So, you’ve worked hard, created your recipes, tested them, fine-tuned, and made a few tasting sessions to gather feedback from others. That required a lot of work – congratulations – you’re about 20% done…
In my perspective, the recipes’ imagery is almost as important as the recipes themselves. Different cookbooks have a different emphasis on this matter. I’ve browsed through cookbooks that virtually have no imagery, only text, and cookbooks that have a 1:1 ratio of recipes to images. I don’t know whether there’s an average but through my non-scholastic research I’d say it’s around 1 image to every 3-4 recipes. This product decision has major budget derivatives.
In the High Cookery book, I placed the dishes in the center of focus, as opposed to my first books where ambiance and context were equals to the actual dish. Therefore, I decided the ratio of recipes to imagery will be (almost) 1:1 and the quality of photos – extremely professional.
This meant I hired both an amazing food photographer and an incredible food stylist for a few days of cooking. Not compromising on the quality of imagery also meant each photo requires time to set up and timing of cooking. Think about broccoli or salmon being prepared for a photo. If you cook the broccoli for 10 minutes it is beautiful bright green (or the salmon-pink) but cook it a few minutes more and it transforms into a wilted, ugly, and definitely not appetizing-looking slushy dark green. Timing the recipes and allowing ample time for each photo meant that we could only do roughly 10-12 recipes per cooking day (a cooking day was around 8 hours).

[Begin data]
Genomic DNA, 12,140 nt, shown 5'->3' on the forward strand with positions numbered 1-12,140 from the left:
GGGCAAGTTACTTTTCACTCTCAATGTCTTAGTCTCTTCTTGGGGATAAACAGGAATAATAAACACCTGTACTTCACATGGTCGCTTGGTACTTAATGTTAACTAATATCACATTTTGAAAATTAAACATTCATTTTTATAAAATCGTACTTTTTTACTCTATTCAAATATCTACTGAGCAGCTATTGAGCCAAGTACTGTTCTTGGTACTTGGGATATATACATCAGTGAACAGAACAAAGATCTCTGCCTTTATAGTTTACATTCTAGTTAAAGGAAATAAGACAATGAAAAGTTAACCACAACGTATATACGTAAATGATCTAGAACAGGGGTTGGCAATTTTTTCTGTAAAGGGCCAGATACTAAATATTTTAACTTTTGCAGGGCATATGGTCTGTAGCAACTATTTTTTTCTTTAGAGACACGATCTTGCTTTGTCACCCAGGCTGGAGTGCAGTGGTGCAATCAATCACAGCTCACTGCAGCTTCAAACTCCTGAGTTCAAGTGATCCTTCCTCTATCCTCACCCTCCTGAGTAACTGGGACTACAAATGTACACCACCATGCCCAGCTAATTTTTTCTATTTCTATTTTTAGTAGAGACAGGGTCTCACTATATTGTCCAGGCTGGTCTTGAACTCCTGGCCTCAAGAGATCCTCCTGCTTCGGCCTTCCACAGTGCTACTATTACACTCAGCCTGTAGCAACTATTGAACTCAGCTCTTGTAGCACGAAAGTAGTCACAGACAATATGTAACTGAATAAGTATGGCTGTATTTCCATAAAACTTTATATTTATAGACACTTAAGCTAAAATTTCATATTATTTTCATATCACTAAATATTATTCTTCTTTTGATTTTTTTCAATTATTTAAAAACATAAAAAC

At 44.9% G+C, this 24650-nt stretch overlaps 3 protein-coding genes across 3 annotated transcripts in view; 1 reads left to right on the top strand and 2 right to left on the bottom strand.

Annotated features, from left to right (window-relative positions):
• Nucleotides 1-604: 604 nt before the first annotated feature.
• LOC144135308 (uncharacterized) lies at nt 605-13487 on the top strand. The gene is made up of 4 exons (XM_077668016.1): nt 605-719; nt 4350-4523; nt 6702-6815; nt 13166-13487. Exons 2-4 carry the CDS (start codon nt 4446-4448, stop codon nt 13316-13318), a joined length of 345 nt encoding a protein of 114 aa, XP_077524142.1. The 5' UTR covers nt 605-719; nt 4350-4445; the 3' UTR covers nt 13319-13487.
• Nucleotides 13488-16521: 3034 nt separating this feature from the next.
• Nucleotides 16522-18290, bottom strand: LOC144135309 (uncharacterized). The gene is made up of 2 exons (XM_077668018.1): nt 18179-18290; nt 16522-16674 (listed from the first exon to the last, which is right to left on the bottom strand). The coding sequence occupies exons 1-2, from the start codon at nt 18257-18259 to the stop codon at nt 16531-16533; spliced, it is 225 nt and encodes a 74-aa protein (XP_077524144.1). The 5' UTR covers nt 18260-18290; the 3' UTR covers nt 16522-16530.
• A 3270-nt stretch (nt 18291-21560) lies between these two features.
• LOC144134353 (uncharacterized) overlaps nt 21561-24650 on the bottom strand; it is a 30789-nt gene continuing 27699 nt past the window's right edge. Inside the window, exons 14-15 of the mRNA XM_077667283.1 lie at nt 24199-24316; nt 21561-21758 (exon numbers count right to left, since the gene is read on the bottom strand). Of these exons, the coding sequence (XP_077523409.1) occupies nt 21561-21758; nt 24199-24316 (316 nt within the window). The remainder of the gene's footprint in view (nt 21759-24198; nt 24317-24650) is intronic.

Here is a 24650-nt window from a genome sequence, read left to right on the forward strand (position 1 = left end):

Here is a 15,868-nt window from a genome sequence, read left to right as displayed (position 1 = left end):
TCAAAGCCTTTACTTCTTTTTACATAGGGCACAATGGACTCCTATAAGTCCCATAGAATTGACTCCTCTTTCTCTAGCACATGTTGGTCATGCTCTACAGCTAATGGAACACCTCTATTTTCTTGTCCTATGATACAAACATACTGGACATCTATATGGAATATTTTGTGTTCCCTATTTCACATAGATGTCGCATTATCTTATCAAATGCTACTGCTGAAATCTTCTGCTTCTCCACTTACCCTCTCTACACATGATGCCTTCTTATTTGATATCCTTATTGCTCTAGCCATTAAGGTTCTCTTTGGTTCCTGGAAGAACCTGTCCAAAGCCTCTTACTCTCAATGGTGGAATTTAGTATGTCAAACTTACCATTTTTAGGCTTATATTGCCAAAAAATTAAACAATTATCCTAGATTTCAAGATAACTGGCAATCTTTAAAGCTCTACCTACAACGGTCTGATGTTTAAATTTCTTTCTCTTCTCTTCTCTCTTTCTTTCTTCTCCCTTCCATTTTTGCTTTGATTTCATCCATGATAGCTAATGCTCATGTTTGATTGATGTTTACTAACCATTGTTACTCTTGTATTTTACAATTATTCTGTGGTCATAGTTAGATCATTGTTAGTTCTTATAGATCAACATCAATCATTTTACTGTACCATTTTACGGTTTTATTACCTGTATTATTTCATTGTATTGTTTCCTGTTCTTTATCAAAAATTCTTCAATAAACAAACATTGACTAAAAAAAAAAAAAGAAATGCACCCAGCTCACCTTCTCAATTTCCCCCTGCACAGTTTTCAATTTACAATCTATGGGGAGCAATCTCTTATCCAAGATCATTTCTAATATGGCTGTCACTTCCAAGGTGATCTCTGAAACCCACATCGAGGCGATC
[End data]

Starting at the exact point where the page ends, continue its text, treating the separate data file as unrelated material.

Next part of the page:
Every day cost me $1,170 and we did a total of 9 days so all and all $10,530 for the whole book.
But wait, there’s more. Location is also an important factor. In my case since we took close-ups of the dishes, we could do it in my house where it was easy for me to work in the kitchen. But there was one day where we did ambiance photos and I needed to rent a large house for the day (I used Airbnb) which cost me another $300.
The last component is the serving dishes and background for the images. Luckily, the food stylist brought most of it from her own stash, but all and all I did have to pay $450 to supplement with odd stuff.
So, the cost of photo shooting and styling turned out to be $11,280 which is pretty painful now that I think about it. Since I’ve been engaged in the world of cookery for a while, I’d say this represents the cost of a high standard product which doesn’t have to be the case always. I just chose to walk that route for my own personal product-affiliated reasons. I’m not sure, to be completely honest, that this necessarily represents a good business decision. I’ll share that conclusion when I get to it…
Next – food and visual styling